• the stage of resistance, in which the body tries to restore balance, including through hormonal changes and increased metabolism;

• and if the stimulus that caused the stress does not disappear – the stage of exhaustion, at which the adaptive potential of the body has already been exhausted: the immune system is depressed, and pathological changes begin in the organs due to prolonged exposure to stress hormones, leading to various diseases and death.

Research at the University of California in the 1980s shows a strong link between stress, immune suppression, and cancer. Regular stress depresses the immune system, reducing the brain’s ability to produce endorphins, also called “anti-cancer cells” for their ability to attack and kill young cancer cells. When the activity of the immune system is reduced, both the amount and activity of endorphins are reduced, which ultimately leads to the growth of cancerous tumors.

Letting Go

A lot of research has been done on the nature of stress and a lot of work has been written, including pharmacological research. At the same time, one of the simplest and most effective practices that significantly reduce the degree of susceptibility to stress and leads to the elimination of many concomitant diseases is precisely the practice of recognizing and releasing suppressed emotions.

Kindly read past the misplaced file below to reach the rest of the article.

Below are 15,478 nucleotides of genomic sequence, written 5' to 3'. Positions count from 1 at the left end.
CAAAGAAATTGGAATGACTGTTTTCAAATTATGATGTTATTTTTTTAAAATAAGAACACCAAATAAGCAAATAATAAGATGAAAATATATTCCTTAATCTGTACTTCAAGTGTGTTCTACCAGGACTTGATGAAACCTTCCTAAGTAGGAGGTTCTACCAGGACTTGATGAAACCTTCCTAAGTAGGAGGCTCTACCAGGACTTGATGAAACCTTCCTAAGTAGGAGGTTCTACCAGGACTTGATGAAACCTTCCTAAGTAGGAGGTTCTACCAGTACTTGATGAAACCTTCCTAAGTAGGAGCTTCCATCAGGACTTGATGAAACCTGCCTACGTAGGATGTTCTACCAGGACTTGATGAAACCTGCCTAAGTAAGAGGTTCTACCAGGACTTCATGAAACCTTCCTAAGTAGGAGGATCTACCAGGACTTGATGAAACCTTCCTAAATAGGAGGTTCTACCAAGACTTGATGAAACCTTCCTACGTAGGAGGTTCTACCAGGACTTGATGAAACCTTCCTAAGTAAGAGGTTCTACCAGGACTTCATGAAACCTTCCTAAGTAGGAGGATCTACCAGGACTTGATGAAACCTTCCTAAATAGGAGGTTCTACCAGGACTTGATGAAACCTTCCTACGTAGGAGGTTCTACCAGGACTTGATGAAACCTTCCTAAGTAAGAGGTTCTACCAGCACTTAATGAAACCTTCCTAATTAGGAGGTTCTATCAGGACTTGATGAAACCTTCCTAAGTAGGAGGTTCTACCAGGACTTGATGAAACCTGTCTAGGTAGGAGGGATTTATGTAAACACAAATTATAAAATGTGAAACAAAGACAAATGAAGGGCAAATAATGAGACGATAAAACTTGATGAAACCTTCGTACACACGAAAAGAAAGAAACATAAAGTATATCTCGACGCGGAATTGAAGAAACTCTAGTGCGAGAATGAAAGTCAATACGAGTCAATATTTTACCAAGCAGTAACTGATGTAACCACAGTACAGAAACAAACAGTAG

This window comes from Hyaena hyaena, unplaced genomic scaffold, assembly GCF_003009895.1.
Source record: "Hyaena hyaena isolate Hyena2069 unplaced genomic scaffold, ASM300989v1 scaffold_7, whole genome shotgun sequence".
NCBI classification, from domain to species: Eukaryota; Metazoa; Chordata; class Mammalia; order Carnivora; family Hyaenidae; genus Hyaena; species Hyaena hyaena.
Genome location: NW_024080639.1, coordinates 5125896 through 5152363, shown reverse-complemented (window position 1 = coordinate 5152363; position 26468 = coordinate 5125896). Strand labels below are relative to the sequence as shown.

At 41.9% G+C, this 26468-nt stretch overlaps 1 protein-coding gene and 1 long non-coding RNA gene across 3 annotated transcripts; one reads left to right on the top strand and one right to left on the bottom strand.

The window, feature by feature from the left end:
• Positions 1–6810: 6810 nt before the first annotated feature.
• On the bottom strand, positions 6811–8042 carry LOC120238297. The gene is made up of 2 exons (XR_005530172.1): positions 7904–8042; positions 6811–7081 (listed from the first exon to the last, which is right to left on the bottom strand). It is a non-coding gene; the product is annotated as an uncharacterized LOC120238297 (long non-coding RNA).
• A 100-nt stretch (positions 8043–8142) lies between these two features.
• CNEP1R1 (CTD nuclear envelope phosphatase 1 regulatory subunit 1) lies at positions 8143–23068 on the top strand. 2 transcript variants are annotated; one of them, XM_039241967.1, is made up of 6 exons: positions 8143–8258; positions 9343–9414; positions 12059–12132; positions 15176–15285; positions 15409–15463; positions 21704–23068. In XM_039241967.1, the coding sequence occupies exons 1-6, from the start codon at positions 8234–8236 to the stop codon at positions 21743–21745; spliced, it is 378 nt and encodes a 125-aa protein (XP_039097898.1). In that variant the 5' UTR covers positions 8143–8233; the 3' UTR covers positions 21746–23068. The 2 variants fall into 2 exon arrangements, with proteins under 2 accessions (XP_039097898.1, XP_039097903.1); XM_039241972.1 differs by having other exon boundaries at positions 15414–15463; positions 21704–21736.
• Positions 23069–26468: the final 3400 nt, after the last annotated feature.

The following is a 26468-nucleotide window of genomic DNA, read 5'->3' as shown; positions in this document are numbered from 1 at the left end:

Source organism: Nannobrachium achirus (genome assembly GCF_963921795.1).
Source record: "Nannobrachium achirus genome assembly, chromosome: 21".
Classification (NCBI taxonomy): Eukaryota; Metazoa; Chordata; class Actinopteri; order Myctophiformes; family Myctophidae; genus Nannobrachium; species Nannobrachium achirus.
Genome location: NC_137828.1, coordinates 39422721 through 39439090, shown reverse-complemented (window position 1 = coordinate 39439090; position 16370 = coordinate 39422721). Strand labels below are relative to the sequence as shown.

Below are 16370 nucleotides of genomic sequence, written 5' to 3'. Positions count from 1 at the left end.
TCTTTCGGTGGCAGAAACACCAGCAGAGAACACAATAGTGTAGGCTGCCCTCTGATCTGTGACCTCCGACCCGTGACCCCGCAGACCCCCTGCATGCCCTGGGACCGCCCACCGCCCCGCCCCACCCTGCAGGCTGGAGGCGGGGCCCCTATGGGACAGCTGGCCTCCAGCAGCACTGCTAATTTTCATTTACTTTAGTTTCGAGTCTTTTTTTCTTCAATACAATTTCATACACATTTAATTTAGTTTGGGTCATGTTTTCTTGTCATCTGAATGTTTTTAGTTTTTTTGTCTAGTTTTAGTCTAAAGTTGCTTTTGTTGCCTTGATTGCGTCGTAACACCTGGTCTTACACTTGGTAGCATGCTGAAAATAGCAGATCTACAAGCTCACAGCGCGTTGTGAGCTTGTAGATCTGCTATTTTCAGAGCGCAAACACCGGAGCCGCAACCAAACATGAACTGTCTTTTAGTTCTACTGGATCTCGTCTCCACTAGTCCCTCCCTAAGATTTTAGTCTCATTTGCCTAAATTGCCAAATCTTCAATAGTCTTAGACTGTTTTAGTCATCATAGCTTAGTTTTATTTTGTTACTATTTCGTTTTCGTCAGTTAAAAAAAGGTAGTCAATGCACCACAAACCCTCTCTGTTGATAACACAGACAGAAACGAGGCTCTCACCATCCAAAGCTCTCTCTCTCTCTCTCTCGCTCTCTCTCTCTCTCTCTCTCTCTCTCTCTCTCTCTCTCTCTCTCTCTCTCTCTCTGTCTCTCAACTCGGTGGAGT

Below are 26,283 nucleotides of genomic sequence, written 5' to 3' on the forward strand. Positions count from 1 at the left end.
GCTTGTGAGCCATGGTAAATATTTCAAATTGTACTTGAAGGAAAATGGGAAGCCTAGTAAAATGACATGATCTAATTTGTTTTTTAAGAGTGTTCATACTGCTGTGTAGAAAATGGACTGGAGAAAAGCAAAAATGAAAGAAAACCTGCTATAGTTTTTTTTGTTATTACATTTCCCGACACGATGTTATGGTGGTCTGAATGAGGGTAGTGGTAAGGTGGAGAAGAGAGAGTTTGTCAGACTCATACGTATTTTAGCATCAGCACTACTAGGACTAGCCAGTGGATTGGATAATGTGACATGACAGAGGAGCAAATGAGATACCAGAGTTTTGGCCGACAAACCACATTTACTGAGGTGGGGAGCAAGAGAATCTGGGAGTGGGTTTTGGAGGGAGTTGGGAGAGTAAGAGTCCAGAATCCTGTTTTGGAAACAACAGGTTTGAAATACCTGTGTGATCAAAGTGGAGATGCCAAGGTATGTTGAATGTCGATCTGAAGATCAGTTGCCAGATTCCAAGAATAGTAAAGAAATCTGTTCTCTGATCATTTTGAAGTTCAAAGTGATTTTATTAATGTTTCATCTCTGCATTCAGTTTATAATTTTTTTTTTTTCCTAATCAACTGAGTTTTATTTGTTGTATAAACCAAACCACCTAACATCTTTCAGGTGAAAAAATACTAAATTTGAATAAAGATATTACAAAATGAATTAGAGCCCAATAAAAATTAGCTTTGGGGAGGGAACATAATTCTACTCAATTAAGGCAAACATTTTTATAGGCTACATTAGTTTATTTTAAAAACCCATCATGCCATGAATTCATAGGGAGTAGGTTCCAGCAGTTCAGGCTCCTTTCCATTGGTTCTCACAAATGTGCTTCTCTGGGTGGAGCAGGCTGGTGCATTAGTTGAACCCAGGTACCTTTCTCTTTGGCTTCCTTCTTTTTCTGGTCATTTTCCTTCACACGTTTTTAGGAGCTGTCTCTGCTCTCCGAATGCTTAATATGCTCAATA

The effectiveness of the practice of releasing negative emotions and its positive impact on our body can be understood by the example of kinesiology  testing: the subject is pressed on the outstretched arm, and he resists with all his might. At the beginning, the level of muscle resistance is checked in a calm state, and then while thinking about an emotionally unpleasant situation. Test results show that in the process of negative thinking, muscle strength drops by about half.

Letting Go

Practice letting go of negative emotions

The essence of this practice is to recognize and accept the feeling that has arisen in us, allowing it to flow freely, without trying to change or somehow influence it. As a result, inner pressure is relieved and we experience a sense of relief and release. 

The practice of letting go of emotions has a positive impact on our lives on various levels: